Jillian Tamaki’s Boundless Confirms Its Cartoonist as One of the Finest of This Generation.

Comics Features Jillian Tamaki
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Jillian Tamaki&#8217;s <i>Boundless</i> Confirms Its Cartoonist as One of the Finest of This Generation.

Note: This piece can be found in Paste Quarterly #2, which you can purchase here, along with its accompanying vinyl Paste sampler.

At its core, Jillian Tamaki’s Boundless is a series of short stories examining concepts of connection—the ever-constant search for purpose. What makes the book feel simultaneously so contemporary and yet time-capsule specific is the pervasive lens through which this theme is explored: a chronicling of modern interactions with technology and culture, often with a focus on how the former has impacted the latter. In the age of tech, connection comes from consuming; relationships with culture define relationships with people, and define the individual self.

But people don’t change. As much as the means, modes and dressing may alter, human nature remains constant. People want belonging, place, fulfillment, to feel part of it all, or part of something. In “Body Pods,” a woman charts her partners in relation to their enthusiasm for a cult film. Developments in the actors’ lives and the production of a remake parallel events and meaning in her own. “Jenny” posits a mirror Facebook, where information gleaned from the site is used to create another “you.” The titular character becomes fixated on the differences between her and her mirror self’s lives—the possibilities of alternative, better paths. “Sex Coven” is an internet fable about a strange music file that takes on mythic qualities. At first it’s overlooked, gaining a small following, then an object of popularity and misunderstood hysteria, before becoming a thing around which commercialism and “irony” arises. In “Darla!” a retro sitcom finds new life on the internet, giving its director renewed relevance as he makes the convention circuit rounds, even as he worries he’s part of a joke and that people aren’t “getting it” the way it was intended.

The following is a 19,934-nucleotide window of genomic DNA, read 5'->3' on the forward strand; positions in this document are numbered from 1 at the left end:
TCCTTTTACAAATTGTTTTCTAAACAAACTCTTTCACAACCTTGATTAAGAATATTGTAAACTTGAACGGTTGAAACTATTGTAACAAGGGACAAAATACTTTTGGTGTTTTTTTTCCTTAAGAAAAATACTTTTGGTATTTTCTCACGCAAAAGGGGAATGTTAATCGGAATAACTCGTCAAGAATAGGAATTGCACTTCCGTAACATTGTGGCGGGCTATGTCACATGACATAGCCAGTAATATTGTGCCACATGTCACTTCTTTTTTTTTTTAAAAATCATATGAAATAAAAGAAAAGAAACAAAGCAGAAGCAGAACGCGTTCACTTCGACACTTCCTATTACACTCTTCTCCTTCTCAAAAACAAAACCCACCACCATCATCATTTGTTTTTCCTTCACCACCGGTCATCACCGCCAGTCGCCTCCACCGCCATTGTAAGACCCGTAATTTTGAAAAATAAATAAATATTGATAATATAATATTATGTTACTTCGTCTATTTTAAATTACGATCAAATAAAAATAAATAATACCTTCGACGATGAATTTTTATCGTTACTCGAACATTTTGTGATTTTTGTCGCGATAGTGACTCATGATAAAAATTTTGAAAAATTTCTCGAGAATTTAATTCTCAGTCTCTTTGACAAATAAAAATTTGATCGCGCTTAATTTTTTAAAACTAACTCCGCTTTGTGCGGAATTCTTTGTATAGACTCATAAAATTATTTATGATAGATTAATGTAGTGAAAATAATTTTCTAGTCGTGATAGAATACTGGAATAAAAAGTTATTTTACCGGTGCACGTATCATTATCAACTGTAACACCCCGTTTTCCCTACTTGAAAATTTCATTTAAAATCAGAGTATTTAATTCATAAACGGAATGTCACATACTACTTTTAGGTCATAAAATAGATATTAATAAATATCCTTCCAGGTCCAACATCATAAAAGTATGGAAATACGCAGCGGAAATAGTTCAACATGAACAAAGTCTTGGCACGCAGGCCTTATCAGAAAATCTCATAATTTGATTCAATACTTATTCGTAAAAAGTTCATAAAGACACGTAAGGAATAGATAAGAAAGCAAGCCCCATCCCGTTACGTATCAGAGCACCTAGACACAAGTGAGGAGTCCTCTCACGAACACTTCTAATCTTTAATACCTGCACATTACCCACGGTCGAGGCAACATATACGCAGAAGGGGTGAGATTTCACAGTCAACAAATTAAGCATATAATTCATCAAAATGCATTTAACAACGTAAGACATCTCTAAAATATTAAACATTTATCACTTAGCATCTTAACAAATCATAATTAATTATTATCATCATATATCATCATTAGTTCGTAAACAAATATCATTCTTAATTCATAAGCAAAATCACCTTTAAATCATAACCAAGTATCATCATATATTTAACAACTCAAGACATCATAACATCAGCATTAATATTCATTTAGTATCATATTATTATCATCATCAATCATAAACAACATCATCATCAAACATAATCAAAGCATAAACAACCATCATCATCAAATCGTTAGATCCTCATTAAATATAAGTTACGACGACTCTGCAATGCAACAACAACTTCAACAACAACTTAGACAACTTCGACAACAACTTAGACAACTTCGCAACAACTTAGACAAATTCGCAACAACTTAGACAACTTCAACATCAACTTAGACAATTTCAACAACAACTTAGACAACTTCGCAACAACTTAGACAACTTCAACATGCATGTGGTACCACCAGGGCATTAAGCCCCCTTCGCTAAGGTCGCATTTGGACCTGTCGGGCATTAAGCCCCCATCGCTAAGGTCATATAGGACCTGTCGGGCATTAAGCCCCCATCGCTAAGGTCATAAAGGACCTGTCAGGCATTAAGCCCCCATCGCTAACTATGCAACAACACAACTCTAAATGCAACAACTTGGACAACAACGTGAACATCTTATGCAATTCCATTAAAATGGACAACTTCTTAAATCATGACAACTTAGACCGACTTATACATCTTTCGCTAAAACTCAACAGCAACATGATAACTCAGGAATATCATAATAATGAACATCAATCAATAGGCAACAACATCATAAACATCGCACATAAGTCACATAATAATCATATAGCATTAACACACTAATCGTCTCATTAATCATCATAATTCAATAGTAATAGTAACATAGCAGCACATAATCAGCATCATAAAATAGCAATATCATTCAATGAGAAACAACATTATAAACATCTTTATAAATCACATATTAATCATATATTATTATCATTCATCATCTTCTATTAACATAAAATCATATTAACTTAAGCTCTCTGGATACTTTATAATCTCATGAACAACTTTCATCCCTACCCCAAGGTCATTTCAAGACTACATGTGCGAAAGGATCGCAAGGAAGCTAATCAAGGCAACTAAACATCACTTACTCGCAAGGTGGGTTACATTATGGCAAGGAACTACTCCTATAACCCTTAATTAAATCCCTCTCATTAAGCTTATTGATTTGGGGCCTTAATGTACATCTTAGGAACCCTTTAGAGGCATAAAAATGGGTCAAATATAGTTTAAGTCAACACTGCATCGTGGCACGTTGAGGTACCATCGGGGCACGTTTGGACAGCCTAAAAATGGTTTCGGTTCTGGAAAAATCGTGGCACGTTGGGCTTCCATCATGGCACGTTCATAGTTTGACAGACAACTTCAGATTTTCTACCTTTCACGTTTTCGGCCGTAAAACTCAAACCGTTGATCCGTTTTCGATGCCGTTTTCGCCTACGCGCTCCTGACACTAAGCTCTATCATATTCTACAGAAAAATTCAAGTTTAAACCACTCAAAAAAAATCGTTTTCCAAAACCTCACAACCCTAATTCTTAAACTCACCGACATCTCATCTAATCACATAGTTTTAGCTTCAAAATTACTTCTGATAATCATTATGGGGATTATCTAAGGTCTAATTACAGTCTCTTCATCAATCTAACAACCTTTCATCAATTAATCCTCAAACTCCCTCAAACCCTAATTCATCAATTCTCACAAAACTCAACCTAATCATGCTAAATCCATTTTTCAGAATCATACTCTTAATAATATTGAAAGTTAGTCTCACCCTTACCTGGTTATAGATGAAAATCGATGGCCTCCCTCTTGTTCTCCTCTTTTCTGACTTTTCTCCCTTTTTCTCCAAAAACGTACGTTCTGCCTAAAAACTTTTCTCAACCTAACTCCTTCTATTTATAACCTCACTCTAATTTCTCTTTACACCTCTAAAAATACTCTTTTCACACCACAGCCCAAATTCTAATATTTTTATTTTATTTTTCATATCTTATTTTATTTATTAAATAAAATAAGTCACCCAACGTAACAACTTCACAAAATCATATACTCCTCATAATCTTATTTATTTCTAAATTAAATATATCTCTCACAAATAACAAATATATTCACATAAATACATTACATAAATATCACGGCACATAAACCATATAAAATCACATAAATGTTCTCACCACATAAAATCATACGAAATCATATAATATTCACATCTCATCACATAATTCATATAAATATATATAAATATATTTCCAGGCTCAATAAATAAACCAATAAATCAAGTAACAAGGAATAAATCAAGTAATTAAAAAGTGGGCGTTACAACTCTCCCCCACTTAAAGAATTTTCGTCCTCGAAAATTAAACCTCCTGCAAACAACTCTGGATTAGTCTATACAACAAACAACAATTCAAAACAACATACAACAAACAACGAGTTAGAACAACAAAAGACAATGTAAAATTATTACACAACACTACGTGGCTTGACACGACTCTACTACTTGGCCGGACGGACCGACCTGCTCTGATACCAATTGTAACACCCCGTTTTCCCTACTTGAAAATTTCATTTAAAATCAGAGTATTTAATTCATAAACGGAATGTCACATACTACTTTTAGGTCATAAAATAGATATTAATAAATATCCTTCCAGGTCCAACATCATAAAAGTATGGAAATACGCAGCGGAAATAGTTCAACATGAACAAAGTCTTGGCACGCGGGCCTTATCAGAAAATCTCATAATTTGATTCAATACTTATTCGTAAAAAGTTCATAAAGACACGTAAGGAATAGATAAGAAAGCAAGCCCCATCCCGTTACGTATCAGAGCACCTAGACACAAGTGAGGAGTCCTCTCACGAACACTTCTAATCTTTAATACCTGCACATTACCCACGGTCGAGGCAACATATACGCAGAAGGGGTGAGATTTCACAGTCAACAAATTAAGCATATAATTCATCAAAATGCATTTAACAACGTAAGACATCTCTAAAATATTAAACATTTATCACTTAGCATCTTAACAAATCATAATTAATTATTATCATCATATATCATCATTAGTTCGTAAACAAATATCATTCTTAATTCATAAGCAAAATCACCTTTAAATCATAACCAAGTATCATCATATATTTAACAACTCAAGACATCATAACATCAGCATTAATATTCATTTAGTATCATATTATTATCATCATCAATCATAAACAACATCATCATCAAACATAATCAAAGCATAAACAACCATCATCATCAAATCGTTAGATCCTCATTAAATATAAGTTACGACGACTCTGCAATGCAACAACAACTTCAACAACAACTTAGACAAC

Boundless Interior Art by Jillian Tamaki

The central theme in the above stories may not only be the tension between meaning and technology, but also time. A modern worry is that screens drain time, and through the loss of time, and attention, we are unable to ascertain meaning. There’s a greater focus on speed and advancement, to constantly move forward and keep pace—a pace that our culture is beginning to reflect. Within this dizzying carousel, definitions become thinner. Meaning becomes thinner. But Tamaki’s stories show that meaning isn’t rigid. It isn’t constant—it’s ever-changing. It’s some- thing we search for, and find, again and again. Her characters reside in and out of these gaps. Boundless has its skepticism, but it has empathy, too.

Boundless Interior Art by Jillian Tamaki

Tamaki’s seamless ability to move from expressive brush strokes to dense, textured work or clean, colored lines is integral in conveying tones and nuances particular to the story she’s telling. Her lines go where they need to be, carrying a base evocative quality that lends the emotional heft required. In “Darla!” they’re breezy and round. In “Jenny,” they aptly mirror the earthy holistic-ness of the protagonist; in “Sex Coven,” finer cursives bring to mind a wistful those-were-the-days ambience. Her cartooning is exemplary in both function and technique.

The song-like “World-Class City” features loose scribbles of pen on winding, full-page spreads that give off an unfettered, exuberant sense of joy, as a young woman imparts her hopes for the world around her: what it can give her, what she can give to it. “The Clair- Free System” sees Tamaki showcasing a black humor, presenting the nouveau Avon ladies and their recruiting as Stepford-witchy, coven-like, as they ritualistically murmur spiels, rub cream potions into women’s hands, soothe and persuade. It’s eerily and gorgeously rendered in black and white, horror-like, a comment on using the exploitation of women via enforced beauty standards as some kind of progressive marker. In “Half-Life,” Helen starts shrinking and doesn’t stop, until she’s not able to work, or communicate, or even be seen. She’s gradually no longer able to be part of society and doesn’t seem to miss it much, instead finding a freedom away from expectations and duty, and a new, if brief, connection of sorts.

Boundless is many things—contemplative, cynical, amusing, surreal— but it mainly anchors Tamaki as a formidable essayist of modern life, and undeniably one of the finest cartoonists of this generation.

Boundless Interior Art by Jillian Tamaki